Laurel police to host Drug Take Back event

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The event, a partnership between local law enforcement agencies and the federal Drug Enforcement Administration, is meant to educate people about the risk for prescription medication abuse and providing a safe way to dispose of unneeded drugs. This event is a partnership with the DEA National Drug Turn In Day.

Deliveries of drugs to DWA Prescription Drug take-back day events are confidential, with no personal information collected and no questions asked.

All medications turned in will be incinerated.

Only pills, patches or liquids will be accepted.

The Michigan State Police's 30 posts, as well as many other agencies in Macomb and St. Clair counties, will participate in the program from 10 a.m.to 2 p.m. Saturday as drop-off points for Michigan residents to discard expired, unused and unwanted pills, all of which will be destroyed.

28 from 10 a.m.to 2 p.m., the Lincoln County Sheriff's Office will give the public its 14th opportunity in seven years to prevent prescription drug misuse and theft by ridding their homes of potentially risky expired, unused, and unwanted prescription drugs.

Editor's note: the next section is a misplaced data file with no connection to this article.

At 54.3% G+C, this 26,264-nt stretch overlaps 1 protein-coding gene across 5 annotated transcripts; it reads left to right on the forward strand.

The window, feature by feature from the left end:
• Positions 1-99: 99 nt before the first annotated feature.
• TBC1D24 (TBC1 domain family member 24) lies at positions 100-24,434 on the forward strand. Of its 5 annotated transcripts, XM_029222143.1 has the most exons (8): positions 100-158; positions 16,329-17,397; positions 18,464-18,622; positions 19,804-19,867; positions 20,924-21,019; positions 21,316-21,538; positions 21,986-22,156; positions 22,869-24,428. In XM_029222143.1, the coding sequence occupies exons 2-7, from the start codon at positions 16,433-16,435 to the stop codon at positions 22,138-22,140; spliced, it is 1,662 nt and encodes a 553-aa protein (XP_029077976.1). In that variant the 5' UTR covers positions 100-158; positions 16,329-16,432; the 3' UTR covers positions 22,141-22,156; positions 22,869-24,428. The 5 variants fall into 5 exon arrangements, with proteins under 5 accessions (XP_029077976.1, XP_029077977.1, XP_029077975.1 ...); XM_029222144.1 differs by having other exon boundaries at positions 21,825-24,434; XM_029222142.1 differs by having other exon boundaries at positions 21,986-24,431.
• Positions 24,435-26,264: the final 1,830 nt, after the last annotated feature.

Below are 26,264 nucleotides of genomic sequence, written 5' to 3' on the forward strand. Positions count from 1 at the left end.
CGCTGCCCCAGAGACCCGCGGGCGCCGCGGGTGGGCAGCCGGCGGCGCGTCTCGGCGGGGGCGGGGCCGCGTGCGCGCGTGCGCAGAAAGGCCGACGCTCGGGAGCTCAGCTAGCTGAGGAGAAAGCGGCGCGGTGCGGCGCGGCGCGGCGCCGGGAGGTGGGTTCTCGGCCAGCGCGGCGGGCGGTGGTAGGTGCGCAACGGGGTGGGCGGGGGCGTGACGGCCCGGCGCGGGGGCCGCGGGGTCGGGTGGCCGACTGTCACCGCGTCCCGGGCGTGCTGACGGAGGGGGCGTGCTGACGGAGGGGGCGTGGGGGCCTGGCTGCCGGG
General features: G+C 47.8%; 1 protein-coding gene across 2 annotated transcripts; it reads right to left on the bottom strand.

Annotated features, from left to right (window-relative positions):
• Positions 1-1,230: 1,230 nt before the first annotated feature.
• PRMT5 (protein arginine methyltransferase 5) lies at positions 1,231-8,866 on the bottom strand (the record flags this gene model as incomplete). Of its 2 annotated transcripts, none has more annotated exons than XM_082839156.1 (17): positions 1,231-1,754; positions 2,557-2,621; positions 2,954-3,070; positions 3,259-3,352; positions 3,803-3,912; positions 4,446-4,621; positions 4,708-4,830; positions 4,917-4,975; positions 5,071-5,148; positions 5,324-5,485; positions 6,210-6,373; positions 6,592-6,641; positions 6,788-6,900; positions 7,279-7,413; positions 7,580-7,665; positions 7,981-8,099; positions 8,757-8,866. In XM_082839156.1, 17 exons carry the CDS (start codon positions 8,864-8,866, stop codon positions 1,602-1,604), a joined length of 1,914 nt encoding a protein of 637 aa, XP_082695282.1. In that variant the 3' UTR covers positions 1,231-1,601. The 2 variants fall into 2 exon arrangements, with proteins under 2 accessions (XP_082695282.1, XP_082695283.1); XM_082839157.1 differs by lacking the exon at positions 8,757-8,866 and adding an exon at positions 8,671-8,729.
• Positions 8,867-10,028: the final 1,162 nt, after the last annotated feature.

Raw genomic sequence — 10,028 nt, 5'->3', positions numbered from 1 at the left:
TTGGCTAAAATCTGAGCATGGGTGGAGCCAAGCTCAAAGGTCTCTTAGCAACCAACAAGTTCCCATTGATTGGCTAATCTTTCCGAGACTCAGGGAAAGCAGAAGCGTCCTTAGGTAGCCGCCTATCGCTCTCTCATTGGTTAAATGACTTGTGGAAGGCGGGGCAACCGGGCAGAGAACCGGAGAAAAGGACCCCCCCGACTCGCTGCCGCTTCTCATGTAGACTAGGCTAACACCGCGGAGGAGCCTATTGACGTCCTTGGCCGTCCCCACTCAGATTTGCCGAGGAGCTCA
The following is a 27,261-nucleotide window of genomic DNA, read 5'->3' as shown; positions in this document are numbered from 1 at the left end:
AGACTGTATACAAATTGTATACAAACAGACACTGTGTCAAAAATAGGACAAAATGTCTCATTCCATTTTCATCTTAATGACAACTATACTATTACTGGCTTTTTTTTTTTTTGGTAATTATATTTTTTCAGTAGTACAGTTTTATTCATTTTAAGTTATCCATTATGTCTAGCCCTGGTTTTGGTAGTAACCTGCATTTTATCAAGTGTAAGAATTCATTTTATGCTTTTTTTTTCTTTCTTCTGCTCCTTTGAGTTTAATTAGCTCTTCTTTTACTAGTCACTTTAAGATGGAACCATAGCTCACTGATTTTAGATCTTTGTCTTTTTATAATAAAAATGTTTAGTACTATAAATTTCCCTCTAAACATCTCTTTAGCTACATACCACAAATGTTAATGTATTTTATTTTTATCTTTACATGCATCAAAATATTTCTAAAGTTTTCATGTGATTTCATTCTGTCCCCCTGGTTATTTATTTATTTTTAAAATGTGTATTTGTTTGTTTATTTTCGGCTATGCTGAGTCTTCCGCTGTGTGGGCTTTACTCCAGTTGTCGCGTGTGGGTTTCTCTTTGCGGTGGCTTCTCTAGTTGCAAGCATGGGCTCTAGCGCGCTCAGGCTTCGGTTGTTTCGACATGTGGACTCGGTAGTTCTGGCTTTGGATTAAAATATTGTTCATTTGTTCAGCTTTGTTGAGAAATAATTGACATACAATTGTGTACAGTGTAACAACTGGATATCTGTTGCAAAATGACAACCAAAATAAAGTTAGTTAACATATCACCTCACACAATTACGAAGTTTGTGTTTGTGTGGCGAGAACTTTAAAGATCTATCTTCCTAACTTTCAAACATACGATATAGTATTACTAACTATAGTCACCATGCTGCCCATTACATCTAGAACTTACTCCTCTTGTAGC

Officials also cautioned people about potential health hazards when they flush medicines in the toilet or throw them in the trash. Studies show that two out of three teenagers who misused pain relievers say they got them from family and friends, including their home's medicine cabinet.

"The abuse of these prescription drugs has fueled the nation's opioid epidemic, which has led to the largest rate of overdose deaths this country has ever seen".

During the last Drug Take Back Day in April, 900,386 pounds (450 tons) of prescription drugs were collected.

A sheriff's officer will be posted in front of the Somerset County Administration Building, located at 20 Grove St.in Somerville, to collect outdated, unwanted and unused medicines.

To find other locations in IN or across the USA that are participating in the Drug Take Back initiative, click this link to the DEA.

Law enforcement agencies and interested community partners such as pharmacies, schools and civic groups are working together to provide as many local sites as possible throughout Alabama.

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